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POLITICAL SCIENCE (898 journals)            First | 1 2 3 4 5     

Showing 801 - 281 of 281 Journals sorted alphabetically
Stato, Chiese e pluralismo confessionale     Open Access   (Followers: 1)
Strategic Survey     Hybrid Journal   (Followers: 5)
Středoevropské politické studie / Central European Political Studies Review     Open Access  
Studia Białorutenistyczne     Open Access  
Studia Orientalia Electronica     Open Access  
Studia z Polityki Publicznej     Open Access  
Studies in Conflict & Terrorism     Hybrid Journal   (Followers: 383)
Studies in Ethnicity and Nationalism     Hybrid Journal   (Followers: 15)
Studies in Indian Politics     Hybrid Journal   (Followers: 2)
Studies of Transition States and Societies     Open Access   (Followers: 1)
Swiss Political Science Review     Hybrid Journal   (Followers: 10)
TalTech Journal of European Studies     Open Access  
Tangent     Hybrid Journal  
Tapestries : Interwoven voices of local and global identities     Open Access  
TEKA of Political Science and International Relations     Open Access  
Temas de Nuestra América. Revista de Estudios Latinoaméricanos     Open Access  
Temas y Debates     Open Access  
Temiminós Revista Científica     Open Access  
Tensões Mundiais     Open Access  
Teoría y Praxis     Open Access  
Terra : Revista de Desarrollo Local     Open Access  
Territories : A Trans-Cultural Journal of Regional Studies     Open Access   (Followers: 1)
Territory, Politics, Governance     Hybrid Journal  
Terrorism and Political Violence     Hybrid Journal   (Followers: 302)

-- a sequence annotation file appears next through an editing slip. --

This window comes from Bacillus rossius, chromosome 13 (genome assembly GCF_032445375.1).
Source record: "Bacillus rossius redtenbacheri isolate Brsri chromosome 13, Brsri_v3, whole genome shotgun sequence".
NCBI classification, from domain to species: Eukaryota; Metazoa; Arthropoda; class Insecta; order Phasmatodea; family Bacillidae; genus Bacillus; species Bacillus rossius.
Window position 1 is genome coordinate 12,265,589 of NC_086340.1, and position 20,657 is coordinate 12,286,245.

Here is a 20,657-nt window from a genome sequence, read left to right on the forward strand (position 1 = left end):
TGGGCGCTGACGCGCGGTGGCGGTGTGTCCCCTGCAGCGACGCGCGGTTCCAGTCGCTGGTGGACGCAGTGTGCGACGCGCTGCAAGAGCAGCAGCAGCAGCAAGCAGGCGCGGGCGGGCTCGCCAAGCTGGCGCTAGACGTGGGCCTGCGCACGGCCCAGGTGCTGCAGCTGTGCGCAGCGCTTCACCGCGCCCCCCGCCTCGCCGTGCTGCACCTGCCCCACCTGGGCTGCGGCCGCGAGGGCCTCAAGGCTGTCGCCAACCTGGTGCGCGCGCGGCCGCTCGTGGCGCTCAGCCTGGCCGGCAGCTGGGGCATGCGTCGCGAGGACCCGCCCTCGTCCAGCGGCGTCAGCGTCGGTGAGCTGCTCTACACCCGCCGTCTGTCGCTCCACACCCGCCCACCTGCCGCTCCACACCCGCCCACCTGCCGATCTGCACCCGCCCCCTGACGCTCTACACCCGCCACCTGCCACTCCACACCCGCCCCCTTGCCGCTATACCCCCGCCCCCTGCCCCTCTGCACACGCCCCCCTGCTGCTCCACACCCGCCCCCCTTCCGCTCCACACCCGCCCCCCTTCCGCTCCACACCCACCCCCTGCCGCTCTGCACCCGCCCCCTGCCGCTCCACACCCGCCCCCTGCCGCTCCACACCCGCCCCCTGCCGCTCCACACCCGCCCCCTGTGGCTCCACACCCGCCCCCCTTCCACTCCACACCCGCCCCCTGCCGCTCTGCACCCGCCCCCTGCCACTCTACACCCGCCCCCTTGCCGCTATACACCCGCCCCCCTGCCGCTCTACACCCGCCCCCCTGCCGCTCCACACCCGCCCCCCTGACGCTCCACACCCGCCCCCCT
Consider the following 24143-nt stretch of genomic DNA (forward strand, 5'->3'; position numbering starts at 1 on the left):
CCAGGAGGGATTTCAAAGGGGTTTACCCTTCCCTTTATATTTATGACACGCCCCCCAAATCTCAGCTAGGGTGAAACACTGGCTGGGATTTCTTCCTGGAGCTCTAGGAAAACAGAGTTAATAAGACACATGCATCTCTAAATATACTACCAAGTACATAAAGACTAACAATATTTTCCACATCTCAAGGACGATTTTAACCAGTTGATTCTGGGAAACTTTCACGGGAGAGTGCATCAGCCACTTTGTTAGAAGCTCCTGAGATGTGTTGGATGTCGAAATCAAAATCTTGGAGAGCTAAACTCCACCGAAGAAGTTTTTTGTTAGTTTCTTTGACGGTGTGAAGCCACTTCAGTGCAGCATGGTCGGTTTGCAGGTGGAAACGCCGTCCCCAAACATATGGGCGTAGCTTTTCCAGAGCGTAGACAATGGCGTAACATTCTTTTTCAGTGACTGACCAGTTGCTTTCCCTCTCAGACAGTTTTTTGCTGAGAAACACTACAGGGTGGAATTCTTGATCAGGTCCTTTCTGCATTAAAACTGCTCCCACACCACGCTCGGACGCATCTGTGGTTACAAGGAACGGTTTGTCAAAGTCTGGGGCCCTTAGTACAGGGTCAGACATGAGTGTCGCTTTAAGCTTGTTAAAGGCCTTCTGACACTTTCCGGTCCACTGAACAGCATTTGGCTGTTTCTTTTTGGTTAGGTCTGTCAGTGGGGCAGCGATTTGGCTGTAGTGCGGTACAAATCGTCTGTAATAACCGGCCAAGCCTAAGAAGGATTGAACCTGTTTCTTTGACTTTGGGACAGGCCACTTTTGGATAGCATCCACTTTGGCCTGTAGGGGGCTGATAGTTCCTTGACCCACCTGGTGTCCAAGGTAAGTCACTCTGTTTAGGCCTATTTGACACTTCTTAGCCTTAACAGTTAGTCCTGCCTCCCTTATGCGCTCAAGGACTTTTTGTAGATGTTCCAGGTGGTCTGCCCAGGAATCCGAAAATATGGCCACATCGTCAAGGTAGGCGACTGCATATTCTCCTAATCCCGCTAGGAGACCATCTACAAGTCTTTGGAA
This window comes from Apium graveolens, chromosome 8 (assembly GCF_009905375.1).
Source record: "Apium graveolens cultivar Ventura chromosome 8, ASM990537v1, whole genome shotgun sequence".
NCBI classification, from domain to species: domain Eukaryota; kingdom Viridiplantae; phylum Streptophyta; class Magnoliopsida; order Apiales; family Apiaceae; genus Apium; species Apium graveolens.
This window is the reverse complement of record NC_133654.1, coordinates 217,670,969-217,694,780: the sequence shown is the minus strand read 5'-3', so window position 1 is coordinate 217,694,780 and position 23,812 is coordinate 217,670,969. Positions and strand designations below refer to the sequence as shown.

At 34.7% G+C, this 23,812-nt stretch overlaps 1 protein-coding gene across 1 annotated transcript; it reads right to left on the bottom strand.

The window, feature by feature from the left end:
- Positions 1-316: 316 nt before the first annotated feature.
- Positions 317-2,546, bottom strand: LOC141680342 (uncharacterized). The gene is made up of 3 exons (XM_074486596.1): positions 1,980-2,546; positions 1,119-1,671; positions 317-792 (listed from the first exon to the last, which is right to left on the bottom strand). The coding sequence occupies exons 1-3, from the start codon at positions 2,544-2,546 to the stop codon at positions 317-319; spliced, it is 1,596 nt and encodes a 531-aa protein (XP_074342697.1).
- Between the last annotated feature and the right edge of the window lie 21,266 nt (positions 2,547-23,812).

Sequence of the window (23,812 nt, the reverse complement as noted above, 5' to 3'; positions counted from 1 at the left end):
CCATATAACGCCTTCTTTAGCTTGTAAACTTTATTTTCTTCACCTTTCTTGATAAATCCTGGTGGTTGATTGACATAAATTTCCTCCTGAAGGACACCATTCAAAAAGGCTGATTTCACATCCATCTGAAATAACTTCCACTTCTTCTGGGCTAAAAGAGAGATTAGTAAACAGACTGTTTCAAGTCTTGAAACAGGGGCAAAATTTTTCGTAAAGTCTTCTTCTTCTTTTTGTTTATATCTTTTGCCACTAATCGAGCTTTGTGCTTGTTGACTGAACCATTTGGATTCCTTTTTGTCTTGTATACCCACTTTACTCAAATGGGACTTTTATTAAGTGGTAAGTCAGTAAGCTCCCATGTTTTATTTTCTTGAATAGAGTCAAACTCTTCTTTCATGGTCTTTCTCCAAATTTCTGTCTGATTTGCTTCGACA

Textos y Contextos     Open Access  
The African Review     Full-text available via subscription  
The American Prospect     Free  
The Black Scholar     Full-text available via subscription   (Followers: 2)
The Economist - Leaders     Full-text available via subscription   (Followers: 26)
The Economist - United States     Full-text available via subscription   (Followers: 15)
The Journal of Legislative Studies     Hybrid Journal   (Followers: 13)
The Latin Americanist     Hybrid Journal   (Followers: 4)
The Political Quarterly     Hybrid Journal   (Followers: 9)
The Review of Black Political Economy     Hybrid Journal   (Followers: 2)
The Review of International Organizations     Hybrid Journal   (Followers: 16)
The Round Table: The Commonwealth Journal of International Affairs     Hybrid Journal   (Followers: 5)
The Sixties: A Journal of History, Politics and Culture     Hybrid Journal   (Followers: 9)
The Washington Quarterly     Hybrid Journal   (Followers: 9)
Theoria     Open Access   (Followers: 3)
Theory & Event     Full-text available via subscription   (Followers: 14)
Third World Thematics : A TWQ Journal     Hybrid Journal   (Followers: 1)